Monday, October 10, 2011

The Commercial Versus Creative In Movies & Television

When discussing the relationship that exists between the commercial and the creative, it seems as if the creative has been put to rest in order to gain a larger profit. This seems to have been the focus of our class, thus far. This is why Roberts' article was a breath of fresh air -- perhaps monetary gains are not the primary goal that the media industry strives for! Roberts specifically focuses on the constructive aspects that may result from this interplay within the media industry, and shows us the ways in which TV programming does, in fact, attempt to keep up with audience culture and give the people what they want.

This, however, cannot necessarily be said for the movie industry as is demonstrated in the article by Harris. Sure, we love to go see sequels to the movies we love (Transformers 3 and the final Harry Potter were the only movies I cared to pay for this summer, as a matter of fact), but is the fact that all we receive are sequels and remakes of comic books slightly insulting to American society's level of intelligence? Within the movie industry, it seems clear that the commercial outweighs the creative in terms of actual content; however, creativity has emerged in a different sense. When Harris discusses Top Gun and its creators, notably Jerry Bruckheimer, he mentions that these movies appeal to "the transient heigh of sensation." Perhaps the commercial has allowed production companies greater creativity in visual and digital effects, leaving us relatively complacent with the lack of intellectual stimulation that we receive from the movie industry.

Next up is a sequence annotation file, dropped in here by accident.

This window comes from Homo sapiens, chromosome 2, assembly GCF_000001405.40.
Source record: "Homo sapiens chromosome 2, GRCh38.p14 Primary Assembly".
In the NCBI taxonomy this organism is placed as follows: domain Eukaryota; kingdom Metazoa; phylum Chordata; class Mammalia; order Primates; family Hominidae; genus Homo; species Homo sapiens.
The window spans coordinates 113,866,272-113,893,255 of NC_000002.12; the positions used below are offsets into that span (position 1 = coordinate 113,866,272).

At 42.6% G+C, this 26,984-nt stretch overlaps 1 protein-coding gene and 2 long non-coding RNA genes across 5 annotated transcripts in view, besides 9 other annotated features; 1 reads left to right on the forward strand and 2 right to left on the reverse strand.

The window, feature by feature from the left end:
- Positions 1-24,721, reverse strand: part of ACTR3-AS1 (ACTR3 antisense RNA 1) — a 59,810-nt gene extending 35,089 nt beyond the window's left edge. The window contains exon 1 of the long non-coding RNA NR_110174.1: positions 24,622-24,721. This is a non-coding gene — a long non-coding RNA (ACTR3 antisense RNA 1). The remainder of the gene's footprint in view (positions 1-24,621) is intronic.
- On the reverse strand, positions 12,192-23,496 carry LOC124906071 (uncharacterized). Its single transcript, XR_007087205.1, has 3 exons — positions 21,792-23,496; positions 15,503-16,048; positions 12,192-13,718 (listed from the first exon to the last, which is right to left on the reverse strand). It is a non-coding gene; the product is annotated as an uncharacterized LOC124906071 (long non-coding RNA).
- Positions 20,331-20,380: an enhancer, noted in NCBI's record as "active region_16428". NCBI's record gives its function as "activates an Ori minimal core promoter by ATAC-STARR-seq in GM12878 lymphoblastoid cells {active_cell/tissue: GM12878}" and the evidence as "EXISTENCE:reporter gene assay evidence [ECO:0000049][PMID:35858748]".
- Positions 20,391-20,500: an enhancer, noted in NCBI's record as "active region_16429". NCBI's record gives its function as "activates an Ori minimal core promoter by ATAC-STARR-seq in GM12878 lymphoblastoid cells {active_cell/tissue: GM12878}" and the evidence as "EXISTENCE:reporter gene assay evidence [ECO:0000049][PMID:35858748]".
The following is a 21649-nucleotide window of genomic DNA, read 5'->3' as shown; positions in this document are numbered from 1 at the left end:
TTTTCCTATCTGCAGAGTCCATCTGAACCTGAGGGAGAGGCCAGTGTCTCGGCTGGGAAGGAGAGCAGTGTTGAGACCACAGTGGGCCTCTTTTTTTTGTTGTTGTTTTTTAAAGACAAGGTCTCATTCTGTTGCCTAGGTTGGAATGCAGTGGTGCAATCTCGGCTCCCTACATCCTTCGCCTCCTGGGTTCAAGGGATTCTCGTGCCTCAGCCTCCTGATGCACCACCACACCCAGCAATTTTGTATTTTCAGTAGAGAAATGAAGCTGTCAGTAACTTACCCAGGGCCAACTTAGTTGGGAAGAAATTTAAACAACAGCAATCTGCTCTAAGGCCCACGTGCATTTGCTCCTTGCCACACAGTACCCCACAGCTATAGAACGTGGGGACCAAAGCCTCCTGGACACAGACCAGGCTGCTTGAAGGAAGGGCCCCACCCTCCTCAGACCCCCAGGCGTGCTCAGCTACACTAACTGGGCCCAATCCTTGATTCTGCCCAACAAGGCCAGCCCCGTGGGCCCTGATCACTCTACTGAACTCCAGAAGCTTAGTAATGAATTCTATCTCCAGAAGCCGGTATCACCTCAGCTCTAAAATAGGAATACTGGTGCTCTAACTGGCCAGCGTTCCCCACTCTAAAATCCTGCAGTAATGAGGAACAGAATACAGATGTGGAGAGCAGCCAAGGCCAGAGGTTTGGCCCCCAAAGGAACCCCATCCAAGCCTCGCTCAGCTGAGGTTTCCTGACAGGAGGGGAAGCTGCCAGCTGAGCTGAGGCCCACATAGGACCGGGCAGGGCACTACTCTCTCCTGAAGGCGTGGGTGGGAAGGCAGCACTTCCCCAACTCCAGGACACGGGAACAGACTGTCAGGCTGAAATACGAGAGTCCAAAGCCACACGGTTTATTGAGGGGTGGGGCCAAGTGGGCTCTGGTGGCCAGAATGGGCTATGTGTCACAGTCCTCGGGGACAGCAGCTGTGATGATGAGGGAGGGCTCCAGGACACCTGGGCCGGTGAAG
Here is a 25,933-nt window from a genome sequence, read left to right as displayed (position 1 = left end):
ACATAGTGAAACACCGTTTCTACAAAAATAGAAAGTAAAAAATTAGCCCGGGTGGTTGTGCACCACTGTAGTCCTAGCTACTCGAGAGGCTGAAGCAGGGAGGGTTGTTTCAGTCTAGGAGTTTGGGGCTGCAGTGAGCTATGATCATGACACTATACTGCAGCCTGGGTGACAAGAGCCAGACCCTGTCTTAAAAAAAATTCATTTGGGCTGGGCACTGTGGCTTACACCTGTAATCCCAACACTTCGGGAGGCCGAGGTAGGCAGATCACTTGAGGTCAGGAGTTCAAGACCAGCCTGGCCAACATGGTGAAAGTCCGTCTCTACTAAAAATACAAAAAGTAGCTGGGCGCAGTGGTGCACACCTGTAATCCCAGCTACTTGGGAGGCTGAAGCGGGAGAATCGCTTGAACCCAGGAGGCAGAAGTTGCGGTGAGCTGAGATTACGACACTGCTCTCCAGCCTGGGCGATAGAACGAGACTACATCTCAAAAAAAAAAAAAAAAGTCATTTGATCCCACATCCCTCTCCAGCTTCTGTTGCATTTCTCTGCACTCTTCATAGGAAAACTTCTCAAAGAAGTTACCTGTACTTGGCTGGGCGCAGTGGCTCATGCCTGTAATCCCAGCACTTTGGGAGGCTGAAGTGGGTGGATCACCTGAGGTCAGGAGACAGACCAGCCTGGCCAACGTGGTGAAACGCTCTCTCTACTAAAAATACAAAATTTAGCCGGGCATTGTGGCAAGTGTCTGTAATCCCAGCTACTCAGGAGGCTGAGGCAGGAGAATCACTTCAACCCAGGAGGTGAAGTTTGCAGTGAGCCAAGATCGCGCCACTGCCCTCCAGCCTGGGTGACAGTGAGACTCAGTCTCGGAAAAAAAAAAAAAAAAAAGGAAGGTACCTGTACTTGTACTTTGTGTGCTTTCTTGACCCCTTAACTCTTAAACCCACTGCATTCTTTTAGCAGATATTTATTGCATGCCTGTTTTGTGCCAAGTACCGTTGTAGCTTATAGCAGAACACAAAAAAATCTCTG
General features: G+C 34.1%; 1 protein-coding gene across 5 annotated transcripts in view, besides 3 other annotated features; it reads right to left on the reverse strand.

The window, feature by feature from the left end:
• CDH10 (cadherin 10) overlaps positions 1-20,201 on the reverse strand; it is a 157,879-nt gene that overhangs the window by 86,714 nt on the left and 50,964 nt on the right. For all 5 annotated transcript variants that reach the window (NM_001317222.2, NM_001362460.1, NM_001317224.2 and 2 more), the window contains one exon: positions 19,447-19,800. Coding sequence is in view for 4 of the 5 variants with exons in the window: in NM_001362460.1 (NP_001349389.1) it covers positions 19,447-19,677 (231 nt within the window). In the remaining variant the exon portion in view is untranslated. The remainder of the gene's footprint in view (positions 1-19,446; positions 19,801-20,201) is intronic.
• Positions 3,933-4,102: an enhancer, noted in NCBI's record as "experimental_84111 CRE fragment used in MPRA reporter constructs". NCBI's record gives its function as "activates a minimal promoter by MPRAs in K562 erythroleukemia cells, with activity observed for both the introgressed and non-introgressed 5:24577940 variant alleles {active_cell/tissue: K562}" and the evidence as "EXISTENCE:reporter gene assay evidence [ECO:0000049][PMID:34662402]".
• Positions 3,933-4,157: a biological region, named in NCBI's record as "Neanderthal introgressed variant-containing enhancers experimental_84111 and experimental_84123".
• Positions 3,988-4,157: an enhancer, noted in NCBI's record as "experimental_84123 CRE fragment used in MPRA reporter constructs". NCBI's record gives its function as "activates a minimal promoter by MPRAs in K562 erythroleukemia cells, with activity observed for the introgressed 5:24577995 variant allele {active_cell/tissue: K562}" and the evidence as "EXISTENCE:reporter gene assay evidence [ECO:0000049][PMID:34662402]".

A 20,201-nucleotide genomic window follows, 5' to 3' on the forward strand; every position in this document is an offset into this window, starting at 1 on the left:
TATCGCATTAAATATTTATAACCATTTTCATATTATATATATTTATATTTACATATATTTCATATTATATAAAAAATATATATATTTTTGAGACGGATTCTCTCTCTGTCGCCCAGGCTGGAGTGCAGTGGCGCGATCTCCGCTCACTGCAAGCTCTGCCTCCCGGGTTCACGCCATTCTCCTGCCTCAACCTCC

Nonetheless, Roberts makes a valid point in that the audience opinion is what drives media industries. Without catching our interest, what will be left of the industry? It is their responsibility as entertainment providers to ensure that we are happy with our programming. What happens, though, if soon enough all we care about is digitized content, stripped of true drama? Then will the television industry switch over to the style  of its cousin of Blockbuster films?

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